inhabitants of Old Sailors' Homes, tattoos have
moved into the social mainstream, adorning the
bodies of nurses, ,business people, and even
University students.
Award-winning tattoo artist Suzanne Fauser, who
has been tattooing in Ann Arbor for seven years, said
the number of college students getting tattoos is on
the rise. "You're seeing a younger clientele now," she
said. "I rarely saw anyone from the University until
about a year ago."

MSA aids end-use'cause

By MARTHA SEVETSON
"We're working for a safer and more
peaceful world, and for a University that's
committed to that," said LSA junior Jackie
Victor, co-chair of the Michigan Student
Assembly's Peace and Justice Committee.
Before she was elected co-chair last week,
Victor worked closely with the committee,
MSA's military research advisors, the
Women's Alliance for Nuclear Disarmament,
and several other organizations to promote a
"weapons research-free University."

The culmination of these efforts will be a
vigil in Regents' Plaza on Thursday to save
the "end-use" clause of the classified research
guidelines. The clause forbids classified
research potentially harmful to humans.
VICTOR said the vigil will show
community support for retaining the clause.
"End-use may or may not be effective, but
the University is making the statement that
they don't want research to be done the
intent of which is to kill or maim human
See MSA, Page 3

See JUNIORS, Page 5 See STUDENTS, Page 2

Old shanty targeted
by scavenger hunters

By CALEB SOUTHWORTH
Two students participating in the
Engineering Society Committee's
Road Rally II were caught vanda -
lizing the old shanty on the Diag
and handed over to Ann Arbor
police this weekend.
Participants in the hunt were
given three hours to amass points
by collecting items such as
PIRGIM posters, Black Action
Movement posters, United Coa -
lition Against Racism posters, and
pieces from the shanty.
The rally was a scavenger hunt
sponsored in part by the Society of
Automotive Engineers and the
American Society of Mechanical
Engineers (ASME). University se-
curity detained the students who
allegedly vandalized the shanty Sat -

urday evening.
At one of the "checkpoints" in
the scavenger hunt, participants
were asked to sign a petition by the
"Coalition for Campus Beauty"
which labeled the shanty an "eye -
sore" and called for its removal.
One source said, "We had no idea
that there would be a shanty peti -
tion before we got there."
ASME member and event orga -
nizer David Cantrell said the peti -
tion was a "joke."
Barbara Ransby, a member of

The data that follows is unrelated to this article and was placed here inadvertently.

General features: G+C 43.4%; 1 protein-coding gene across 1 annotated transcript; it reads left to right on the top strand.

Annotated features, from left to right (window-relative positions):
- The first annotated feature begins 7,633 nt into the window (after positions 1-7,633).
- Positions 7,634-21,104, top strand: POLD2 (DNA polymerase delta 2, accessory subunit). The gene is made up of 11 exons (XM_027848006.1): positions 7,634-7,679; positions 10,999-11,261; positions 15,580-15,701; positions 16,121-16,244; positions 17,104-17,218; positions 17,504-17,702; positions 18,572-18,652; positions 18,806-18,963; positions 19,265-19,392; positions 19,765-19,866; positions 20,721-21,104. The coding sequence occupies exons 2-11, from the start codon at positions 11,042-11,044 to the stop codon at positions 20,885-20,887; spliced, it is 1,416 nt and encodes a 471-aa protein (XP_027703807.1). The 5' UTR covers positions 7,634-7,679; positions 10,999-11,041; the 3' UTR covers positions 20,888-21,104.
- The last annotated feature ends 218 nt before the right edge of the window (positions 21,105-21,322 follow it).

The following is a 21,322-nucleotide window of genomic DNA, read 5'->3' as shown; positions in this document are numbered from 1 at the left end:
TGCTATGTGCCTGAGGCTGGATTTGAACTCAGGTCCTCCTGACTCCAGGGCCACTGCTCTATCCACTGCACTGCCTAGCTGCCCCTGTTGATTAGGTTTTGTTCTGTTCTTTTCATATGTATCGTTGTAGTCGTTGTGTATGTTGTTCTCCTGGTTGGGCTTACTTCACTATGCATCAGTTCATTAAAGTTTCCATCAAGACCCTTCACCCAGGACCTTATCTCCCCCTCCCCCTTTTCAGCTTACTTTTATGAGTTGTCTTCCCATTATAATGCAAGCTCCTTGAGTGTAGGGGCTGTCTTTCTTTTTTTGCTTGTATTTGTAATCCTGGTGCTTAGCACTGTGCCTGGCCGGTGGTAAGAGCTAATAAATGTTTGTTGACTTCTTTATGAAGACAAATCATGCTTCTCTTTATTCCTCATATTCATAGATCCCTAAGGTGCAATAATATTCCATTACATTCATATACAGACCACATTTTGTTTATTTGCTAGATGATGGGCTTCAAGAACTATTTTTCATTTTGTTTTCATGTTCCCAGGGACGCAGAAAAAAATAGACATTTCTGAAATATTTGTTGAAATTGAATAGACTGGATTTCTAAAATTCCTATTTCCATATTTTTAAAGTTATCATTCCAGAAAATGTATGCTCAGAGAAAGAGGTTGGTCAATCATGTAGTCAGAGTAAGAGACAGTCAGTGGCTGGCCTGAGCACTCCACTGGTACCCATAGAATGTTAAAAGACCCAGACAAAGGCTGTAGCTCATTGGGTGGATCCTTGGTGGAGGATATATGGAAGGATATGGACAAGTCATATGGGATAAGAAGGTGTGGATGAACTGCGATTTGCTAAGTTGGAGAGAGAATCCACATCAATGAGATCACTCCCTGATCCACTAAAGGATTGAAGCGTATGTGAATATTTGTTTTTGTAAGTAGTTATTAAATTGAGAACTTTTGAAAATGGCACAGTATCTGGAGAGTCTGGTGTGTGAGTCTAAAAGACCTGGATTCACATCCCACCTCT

the Free South Africa Coordinating
Committee (FSACC) and UCAR
steering committee member, said,

Holiday feast Daily Photo by SCOTT ITUCY
LSA sophomore Steve Yuan eats matzos during Passover in the South Quad cafeteria. "My grandmother loved
these things, which got me to try them," he said.

"This is the climate of racism we're
talking about."
"This incident differs from others
in that it cannot be attributed to
random violence. It is a calculated
decision by a group of students to
commit a racist act," Ransby said.
Both FSACC and UCAR plan
to prosecute the perpetrators and
press for a full apology from the
sponsoring organizations.
Cantrell objected. "I want to
make clear that there were no racial
overtones to what was done.
"Though there was a conser -
vative taint, there's nothing wrong
with that. Everyone had fun."
INSIDE
If you oppose Reagan's policy
in South -Africa and Central
America, protest in Washington,
D. C. on April 25.
OPINION, PAGE 4
'Female Parts,' a trilogy of one-
woman acts, plays at the True -
blood Theater through Sunday.
ARTS, PAGE 7

'Aargh,' says Garg after
it is kicked off Diag

Wallace to speak
on past mistakes

By EDWARD .KLEINE
and DAVID WEBSTER
Campus safety officers ordered
Gargoyle staff members to stop
selling the magazine on the Diag
yesterday, ending a 76-year tradition
and possibly preventing the Gar-

drive at the same time.
The Gargoyle has never had a
permit to sell on the Diag, said
Editor Ivan Sanchez, who thinks
the Gargoyle is such a campus
tradition that it shouldn't have to
get a permit.

p+
V
I,,
r j ..-

By CALEB SOUTHWORTH
Mike Wallace's speech at May
commencement will highlight con-
troversy over his 1982 racial
remarks and the objectivity of the
press.
The CBS "60 Minutes" reporter,

issued by a San Diego bank which
recorded the "60 Minutes" inte-
rviews. While the CBS cameras
were off, Wallace made a "joke"
about the contracts.
"You bet your ass they're hard to
read," he said, "if you're reading